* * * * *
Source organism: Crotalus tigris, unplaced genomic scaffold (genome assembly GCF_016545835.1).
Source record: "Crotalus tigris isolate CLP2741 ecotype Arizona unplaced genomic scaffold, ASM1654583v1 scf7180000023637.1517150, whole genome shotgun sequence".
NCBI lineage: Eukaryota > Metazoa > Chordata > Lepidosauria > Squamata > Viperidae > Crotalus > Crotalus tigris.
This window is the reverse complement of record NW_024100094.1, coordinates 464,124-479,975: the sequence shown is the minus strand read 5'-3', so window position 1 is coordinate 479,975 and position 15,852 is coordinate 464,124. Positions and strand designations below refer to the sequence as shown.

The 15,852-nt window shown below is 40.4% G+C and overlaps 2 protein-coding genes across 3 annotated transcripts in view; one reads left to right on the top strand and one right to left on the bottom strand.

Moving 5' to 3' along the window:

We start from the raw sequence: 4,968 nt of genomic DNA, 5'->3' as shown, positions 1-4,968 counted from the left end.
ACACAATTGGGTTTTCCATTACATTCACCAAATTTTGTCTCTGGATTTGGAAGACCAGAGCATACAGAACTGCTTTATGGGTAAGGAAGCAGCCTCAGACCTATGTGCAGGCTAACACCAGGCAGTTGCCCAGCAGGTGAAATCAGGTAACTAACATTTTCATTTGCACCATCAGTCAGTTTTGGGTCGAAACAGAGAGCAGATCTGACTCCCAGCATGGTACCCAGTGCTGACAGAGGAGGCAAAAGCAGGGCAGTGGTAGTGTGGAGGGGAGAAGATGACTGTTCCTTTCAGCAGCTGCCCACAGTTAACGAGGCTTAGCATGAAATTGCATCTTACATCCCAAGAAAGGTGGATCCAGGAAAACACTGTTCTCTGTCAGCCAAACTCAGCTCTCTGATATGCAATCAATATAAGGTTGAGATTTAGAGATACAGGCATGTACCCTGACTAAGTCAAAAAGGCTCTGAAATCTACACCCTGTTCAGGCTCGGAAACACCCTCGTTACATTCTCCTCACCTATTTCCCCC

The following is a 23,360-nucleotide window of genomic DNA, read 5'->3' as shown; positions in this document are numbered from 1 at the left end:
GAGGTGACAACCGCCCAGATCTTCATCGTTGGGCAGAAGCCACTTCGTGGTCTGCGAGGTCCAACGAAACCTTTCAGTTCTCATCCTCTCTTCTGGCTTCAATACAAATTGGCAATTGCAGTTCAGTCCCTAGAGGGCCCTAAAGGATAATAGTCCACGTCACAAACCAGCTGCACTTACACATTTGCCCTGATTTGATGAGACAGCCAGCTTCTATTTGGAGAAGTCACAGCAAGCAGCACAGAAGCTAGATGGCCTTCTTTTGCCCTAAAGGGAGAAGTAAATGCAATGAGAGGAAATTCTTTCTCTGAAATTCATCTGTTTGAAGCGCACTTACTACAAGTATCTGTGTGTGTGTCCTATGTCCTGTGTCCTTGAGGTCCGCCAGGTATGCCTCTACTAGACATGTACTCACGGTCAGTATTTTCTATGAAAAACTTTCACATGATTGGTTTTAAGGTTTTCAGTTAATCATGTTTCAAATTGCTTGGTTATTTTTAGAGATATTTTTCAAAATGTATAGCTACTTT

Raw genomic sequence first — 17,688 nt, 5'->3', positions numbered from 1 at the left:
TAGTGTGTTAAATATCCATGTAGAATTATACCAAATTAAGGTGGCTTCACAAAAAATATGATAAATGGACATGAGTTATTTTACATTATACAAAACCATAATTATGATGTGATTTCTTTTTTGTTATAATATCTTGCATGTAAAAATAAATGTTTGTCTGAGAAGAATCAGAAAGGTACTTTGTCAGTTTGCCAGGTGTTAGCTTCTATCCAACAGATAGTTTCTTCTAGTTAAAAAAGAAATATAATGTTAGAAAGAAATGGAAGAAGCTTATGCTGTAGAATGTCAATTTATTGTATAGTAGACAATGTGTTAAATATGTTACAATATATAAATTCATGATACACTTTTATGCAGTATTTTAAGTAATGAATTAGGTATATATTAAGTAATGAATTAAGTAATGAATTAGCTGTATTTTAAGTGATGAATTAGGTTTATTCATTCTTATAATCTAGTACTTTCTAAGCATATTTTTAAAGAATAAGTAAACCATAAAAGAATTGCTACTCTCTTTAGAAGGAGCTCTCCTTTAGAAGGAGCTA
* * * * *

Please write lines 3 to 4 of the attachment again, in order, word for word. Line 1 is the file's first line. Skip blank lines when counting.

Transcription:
NCBI lineage: Eukaryota > Metazoa > Chordata > Lepidosauria > Squamata > Viperidae > Crotalus > Crotalus tigris.
This window is the reverse complement of record NW_024100094.1, coordinates 464,124-479,975: the sequence shown is the minus strand read 5'-3', so window position 1 is coordinate 479,975 and position 15,852 is coordinate 464,124. Positions and strand designations below refer to the sequence as shown.